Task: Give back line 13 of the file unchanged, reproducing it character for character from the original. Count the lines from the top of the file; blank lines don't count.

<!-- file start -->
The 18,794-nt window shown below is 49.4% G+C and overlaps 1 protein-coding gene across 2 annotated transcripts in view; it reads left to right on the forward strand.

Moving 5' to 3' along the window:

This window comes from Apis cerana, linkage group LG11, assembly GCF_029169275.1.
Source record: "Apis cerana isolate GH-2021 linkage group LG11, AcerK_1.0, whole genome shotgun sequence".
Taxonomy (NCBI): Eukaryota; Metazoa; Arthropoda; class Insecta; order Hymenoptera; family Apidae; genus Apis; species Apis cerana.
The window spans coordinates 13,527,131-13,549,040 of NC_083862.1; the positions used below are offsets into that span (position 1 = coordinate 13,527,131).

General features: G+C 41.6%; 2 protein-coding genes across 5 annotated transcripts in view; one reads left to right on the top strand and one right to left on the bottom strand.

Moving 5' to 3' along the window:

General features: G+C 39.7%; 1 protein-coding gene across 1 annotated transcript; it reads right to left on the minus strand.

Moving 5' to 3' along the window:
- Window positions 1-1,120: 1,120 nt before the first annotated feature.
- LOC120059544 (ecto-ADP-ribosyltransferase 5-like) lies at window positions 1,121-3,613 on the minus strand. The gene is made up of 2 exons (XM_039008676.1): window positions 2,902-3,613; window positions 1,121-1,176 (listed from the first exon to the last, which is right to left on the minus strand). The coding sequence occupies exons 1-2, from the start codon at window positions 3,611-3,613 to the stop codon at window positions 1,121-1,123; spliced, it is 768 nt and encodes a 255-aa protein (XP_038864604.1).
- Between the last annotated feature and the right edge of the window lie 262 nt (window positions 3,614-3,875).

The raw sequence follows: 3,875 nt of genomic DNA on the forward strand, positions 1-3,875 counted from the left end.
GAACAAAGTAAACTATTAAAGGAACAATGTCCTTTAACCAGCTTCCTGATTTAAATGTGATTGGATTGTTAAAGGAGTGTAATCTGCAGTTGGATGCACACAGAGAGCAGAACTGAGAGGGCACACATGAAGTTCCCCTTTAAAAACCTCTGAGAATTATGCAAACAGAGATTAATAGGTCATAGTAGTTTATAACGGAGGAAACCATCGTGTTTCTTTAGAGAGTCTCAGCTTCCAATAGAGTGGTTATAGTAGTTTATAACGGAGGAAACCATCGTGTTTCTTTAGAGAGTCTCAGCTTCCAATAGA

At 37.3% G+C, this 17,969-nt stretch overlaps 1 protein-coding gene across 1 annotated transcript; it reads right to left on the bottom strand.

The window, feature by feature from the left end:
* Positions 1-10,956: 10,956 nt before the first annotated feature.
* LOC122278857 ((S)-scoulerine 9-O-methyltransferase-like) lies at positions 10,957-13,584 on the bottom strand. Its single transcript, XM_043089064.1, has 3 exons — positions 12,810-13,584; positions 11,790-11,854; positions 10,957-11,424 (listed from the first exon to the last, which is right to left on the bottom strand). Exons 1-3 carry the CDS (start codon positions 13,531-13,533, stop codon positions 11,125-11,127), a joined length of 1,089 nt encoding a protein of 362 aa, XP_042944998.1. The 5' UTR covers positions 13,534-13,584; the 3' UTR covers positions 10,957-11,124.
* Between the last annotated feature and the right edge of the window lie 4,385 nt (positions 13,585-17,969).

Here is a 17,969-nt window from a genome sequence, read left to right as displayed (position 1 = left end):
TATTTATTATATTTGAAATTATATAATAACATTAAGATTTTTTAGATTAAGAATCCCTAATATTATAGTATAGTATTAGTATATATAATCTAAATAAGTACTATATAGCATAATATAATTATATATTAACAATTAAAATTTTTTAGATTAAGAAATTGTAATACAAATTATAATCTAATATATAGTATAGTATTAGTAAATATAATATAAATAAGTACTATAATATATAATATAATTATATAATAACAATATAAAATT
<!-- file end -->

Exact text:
- Between the last annotated feature and the right edge of the window lie 262 nt (window positions 3,614-3,875).